Have you noticed vision issues like double vision, a blurry vision effect, problems focusing, or not being able to see clearly? Maybe your eyes feel itchy, dry, red, or over-lubricated with tears flowing out? If so, you will want to check any medications you are taking, as well as any new ones you have started.

Both over the counter and prescription medications have side effects. Sometimes, these side effects affect our vision. Some side effects might be noticed right away after taking a new medication. Other times, the side effects take longer to present and might not show up for a few months or longer—maybe even years!

How Do I Find Out if It Is My Medication that Is Casing Vision Problems?

Before starting any medication, take the time to review the side effects with your doctor or pharmacist. If there are any side effects concerning your eyes or vision, pay careful attention to what these are.

For instance, antihistamines people often take for seasonal allergies can cause dry eyes. When people take these year-round or have prescription-strength antihistamines, the problem can be more noticeable. In this example, your eye doctor would most likely prescribe lubricating eye drops to use to help with the dry eye.

Certain medications can cause more serious vision issues in the future. Some concerning drugs are corticosteroids (betamethasone, prednisone, prednisolone, etc.). Long-term use of these medications can speed up the occurrence of cataracts and increase the risks of glaucoma.

Some drugs can damage the optic nerve, a condition referred to as optic neuropathy. This damage is permanent and cannot currently be reversed. Two drugs that can lead to optic nerve damage are Plaquenil and Viagra.

Other medications that you need to be aware of that have potential eye and vision problem side effects include:

  • Celebrex
  • Mobic
  • Nydrazid
  • Myambutol
  • Cialis
  • Levitra
  • Flomax
  • Fosamax
  • Topamax
  • Absorcia
  • Accutane
  • Cordarone

Please keep in mind, these are the brand names for the medications; the generic equivalents will also have the same potential side effects. Some of the side effects one could experience when taking these drugs are:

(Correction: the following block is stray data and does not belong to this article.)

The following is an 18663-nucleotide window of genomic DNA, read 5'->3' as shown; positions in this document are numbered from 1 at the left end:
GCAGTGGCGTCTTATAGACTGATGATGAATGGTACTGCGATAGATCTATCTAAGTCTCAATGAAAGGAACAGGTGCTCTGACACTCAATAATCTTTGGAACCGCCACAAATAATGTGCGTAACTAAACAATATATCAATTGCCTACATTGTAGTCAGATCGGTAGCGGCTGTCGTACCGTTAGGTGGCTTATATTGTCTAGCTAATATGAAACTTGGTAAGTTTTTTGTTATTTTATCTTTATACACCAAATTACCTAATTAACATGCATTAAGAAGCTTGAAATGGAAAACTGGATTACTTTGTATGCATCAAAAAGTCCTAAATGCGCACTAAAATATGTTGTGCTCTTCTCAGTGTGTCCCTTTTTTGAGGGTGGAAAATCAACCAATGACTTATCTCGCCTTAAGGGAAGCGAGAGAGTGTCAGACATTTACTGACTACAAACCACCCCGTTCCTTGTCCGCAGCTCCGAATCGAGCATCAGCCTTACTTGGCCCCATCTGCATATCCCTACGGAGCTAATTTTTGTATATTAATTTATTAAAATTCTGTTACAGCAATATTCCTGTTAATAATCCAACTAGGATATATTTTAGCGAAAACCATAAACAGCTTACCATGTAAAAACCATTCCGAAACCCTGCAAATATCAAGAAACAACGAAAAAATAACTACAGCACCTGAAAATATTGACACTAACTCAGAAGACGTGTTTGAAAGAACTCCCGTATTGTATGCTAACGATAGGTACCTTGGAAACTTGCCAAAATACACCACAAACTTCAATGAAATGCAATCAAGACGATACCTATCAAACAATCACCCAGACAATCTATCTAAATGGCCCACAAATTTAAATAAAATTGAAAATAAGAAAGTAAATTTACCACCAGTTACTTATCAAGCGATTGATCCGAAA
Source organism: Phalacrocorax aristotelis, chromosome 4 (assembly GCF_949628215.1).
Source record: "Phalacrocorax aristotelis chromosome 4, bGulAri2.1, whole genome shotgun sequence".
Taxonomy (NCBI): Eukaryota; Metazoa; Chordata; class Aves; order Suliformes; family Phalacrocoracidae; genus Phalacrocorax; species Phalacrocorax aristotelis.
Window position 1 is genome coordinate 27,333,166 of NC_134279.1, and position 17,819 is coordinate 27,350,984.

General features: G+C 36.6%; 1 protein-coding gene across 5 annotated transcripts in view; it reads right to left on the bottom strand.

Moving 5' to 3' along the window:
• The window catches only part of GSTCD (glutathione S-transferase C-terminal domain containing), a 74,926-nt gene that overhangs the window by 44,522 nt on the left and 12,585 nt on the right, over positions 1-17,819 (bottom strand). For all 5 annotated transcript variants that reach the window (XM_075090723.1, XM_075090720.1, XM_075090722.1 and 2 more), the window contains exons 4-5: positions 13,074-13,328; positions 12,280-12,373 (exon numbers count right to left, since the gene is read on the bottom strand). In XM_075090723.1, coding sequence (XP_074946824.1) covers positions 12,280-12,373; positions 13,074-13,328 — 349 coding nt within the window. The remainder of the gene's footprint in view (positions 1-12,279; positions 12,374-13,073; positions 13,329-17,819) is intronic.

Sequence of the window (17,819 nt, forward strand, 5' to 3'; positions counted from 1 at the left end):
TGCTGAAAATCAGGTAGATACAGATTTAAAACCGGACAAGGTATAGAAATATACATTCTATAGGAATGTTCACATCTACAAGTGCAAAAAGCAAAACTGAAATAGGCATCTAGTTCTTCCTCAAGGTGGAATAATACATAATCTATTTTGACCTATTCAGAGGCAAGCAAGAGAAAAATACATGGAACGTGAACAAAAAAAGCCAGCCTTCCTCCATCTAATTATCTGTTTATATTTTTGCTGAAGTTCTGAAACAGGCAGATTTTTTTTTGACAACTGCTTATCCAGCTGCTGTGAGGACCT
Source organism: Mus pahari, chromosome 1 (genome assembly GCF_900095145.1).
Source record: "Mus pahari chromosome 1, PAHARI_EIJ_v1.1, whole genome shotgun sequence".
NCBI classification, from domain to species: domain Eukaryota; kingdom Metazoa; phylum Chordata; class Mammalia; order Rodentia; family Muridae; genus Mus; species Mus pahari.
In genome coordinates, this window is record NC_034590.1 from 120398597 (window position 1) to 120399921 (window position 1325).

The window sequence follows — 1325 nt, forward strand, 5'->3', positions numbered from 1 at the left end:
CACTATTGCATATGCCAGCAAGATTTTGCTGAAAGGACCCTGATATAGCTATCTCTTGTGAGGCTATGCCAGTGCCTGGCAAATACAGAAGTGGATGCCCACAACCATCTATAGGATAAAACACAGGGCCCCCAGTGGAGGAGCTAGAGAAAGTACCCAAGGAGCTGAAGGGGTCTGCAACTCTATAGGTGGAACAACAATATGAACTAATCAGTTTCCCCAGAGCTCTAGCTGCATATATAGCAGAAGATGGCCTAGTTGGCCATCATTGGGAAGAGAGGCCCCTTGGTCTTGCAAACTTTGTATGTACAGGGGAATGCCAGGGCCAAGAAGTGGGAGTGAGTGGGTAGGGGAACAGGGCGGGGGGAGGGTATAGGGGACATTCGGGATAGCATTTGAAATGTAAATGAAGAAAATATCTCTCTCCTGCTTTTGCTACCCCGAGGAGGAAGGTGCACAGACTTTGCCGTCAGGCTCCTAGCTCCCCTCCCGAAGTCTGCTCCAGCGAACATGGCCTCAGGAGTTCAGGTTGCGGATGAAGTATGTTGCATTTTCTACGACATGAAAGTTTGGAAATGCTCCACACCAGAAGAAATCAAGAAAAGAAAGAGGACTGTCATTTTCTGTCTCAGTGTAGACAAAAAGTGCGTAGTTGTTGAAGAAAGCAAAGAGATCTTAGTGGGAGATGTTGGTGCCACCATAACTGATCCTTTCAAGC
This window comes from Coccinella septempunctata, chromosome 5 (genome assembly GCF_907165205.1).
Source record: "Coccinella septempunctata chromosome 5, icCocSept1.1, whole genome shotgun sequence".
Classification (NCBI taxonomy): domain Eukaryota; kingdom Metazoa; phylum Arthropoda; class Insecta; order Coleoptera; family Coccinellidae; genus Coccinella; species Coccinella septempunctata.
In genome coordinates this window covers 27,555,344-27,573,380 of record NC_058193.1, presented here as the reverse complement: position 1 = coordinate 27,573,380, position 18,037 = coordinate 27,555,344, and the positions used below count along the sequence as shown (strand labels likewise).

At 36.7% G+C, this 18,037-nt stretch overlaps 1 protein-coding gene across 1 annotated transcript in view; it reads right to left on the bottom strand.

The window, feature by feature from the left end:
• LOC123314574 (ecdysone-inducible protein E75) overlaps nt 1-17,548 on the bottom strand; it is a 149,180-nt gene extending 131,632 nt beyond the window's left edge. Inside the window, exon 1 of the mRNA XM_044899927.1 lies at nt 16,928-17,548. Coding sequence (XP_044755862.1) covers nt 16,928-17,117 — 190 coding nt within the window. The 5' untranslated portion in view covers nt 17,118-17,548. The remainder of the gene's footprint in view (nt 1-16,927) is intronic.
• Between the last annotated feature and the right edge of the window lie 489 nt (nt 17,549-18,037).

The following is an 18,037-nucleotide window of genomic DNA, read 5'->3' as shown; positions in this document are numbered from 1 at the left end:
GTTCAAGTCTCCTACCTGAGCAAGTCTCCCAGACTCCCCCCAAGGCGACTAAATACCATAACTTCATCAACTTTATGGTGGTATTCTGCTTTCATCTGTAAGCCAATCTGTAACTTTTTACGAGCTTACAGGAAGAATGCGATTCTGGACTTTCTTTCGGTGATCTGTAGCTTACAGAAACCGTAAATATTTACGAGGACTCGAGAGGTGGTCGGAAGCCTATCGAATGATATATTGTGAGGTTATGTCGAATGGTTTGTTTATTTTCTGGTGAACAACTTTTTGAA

• Dry Eye
  • Eye Pain
  • Double vision
  • Conjunctivitis (Pink Eye)
  • Light Sensitivity
  • Loss of Visual Acuity
  • Narrowing Field of Vision
  • Changes in Colors
  • Retina Damage
  • Optic Nerve Damage
  • Intraoperative Floppy Iris Syndrome
  • Blue Vision
  • Blurred Vision

Please note this list of potential side effects does not imply all medications will have the same side effects. It is highly recommended to review potential side effects with your ophthalmologist, primary healthcare provider, or pharmacist for each medication you take regularly.

What Should I Do if I Take a Medication with Potential Eye or Vision Side Effects?

Joyful female pharmacist explaining mature man side effect while carrying medication

With certain medications, you may need an eye exam every six to twelve months. More frequently, eye exams can help identify potential side effects and eye and vision problems before they become more serious.

If a problem is discovered, then you will need to speak with your primary care doctor about alternative medications. You should never discontinue a medication without first consulting with your doctor.

If you have further questions about potential eye and vision side effects from medications you take or it has been some time since you have had a comprehensive eye exam, please feel free to contact ADV Vision Centers at (805) 987-5300 to schedule an appointment today!

We have office locations in San Luis Obispo, Santa Maria, and Paso Robles, and we offer telehealth consultations.